It does not matter if you hired a bookkeeper or accountant to handle your financial affairs; it is still best to stay knowledgeable of common accounting terms in order to be able to reasonably understand and discuss the financial status of your business as you deal with accountants and the government.
More importantly, if you are doing the bookkeeping for your business by yourself, it is even more essential to know the basic terminologies in accounting as it applies to businesses, in order for you to more easily and competently understand and prepare tax returns and financial reports, as well as communicate the financial position of your business to others.
Thus, we will discuss ten of the most basic accounting terms that you should know.
These are items owned by your business that can provide future benefit. These can either be tangible assets like vehicle, inventory, machines or intangible assets like patent and trademark.
The liabilities of your business comprise your financial obligation from transactions made in the name of your business. This liability has a monetary value, which your business should pay at a future time.
This is the portion of the total assets that you own which is the difference between all your assets and all your liabilities, or assets minus liabilities.
4. Balance Sheet
Your company’s balance sheet is the statement that represents your financial status, shown in terms of assets and liabilities and the company’s ownership equity. The balance sheet reflects a specific time period. Being limited to a particular point in time, it is usually called a “snapshot” of your business’ financial status.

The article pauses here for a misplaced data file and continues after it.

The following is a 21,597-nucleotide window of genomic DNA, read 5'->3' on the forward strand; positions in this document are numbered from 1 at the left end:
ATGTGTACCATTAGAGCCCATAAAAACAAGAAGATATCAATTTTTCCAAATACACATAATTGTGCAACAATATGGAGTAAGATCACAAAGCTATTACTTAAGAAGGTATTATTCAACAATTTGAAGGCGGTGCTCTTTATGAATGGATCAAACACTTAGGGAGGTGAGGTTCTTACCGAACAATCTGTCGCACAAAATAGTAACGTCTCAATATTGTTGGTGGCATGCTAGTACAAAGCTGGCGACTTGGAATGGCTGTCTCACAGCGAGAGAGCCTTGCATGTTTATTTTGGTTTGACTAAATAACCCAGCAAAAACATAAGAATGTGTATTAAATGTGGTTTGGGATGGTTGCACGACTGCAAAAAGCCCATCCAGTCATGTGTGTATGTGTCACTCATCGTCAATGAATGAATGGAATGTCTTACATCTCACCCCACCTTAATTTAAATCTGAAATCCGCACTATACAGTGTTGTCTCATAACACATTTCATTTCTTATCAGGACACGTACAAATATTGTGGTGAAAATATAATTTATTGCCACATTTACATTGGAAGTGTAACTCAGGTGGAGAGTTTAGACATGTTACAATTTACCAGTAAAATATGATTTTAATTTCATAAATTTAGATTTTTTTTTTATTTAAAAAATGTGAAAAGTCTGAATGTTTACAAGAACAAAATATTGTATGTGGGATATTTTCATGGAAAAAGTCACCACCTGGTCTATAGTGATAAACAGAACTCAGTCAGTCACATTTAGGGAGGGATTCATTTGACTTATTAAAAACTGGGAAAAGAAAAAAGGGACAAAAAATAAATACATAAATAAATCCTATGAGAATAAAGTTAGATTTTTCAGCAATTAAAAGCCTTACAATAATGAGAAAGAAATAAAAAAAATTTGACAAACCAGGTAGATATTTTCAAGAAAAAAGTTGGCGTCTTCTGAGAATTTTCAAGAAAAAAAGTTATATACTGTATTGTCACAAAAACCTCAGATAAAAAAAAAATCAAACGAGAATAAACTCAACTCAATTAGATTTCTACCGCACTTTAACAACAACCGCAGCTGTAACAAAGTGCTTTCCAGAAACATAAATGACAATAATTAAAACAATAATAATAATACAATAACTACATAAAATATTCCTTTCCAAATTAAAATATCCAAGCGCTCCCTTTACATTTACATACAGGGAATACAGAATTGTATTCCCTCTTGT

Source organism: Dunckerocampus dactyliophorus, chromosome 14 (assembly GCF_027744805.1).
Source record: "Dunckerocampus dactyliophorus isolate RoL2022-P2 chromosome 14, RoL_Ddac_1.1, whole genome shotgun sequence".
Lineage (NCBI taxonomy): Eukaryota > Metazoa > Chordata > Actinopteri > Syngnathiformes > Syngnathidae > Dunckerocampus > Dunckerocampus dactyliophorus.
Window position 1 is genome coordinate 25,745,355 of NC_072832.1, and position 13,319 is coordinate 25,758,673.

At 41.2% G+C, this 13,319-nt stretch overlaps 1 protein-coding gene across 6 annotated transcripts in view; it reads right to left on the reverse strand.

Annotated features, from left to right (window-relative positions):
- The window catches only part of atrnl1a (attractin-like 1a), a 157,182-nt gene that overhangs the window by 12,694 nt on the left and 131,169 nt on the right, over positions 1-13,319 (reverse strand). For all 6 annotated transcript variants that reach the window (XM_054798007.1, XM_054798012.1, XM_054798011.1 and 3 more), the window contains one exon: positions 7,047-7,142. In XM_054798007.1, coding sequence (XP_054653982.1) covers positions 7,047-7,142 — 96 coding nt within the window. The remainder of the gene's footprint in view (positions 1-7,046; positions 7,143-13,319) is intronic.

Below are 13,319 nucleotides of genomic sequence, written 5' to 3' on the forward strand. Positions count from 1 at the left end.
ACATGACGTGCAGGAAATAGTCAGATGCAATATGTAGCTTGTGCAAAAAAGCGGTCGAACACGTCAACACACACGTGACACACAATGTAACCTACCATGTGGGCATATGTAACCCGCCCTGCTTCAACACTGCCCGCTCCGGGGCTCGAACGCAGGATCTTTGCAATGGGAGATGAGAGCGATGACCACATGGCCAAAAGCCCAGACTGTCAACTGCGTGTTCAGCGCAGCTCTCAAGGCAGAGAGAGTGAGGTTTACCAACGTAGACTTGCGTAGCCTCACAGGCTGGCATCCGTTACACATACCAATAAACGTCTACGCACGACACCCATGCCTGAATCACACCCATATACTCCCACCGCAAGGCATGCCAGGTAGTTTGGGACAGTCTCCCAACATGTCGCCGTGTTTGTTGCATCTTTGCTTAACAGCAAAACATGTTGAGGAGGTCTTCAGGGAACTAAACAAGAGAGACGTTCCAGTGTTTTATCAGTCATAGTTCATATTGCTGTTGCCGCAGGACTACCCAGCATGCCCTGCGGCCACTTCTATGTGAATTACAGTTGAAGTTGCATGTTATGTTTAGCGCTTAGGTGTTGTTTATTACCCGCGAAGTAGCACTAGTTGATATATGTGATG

The revenue of your business is the income you received from your business activities. This include the sales of your products or the services you rendered, regardless if payment has been made.
6. Cost of Sales
These are direct costs required to produce the product or service that you are selling such as raw materials and labor.
7. Operating Expenses
These are expenses you incur to run your business on a daily basis like utilities, salaries and wages and office rental.
8. Net Income
This is also called net profit, bottom line, or earnings. The net income of a business is the remaining amount when all your costs and expenses have already been deducted from your gross earnings.
9. Income Statement
This is also known as your profit & loss statement. It is the summary of your business’ profits and losses for a specified time period. In an income statement, all the revenues you earned for that specific time period as well as all your costs and operating expenses for that same period are reflected.
10. Cash Flow
This tells you how much cash you have on hand by summarizing the movement of all the cash that came in (inflow) and came out (outflow) of the business over a period of time.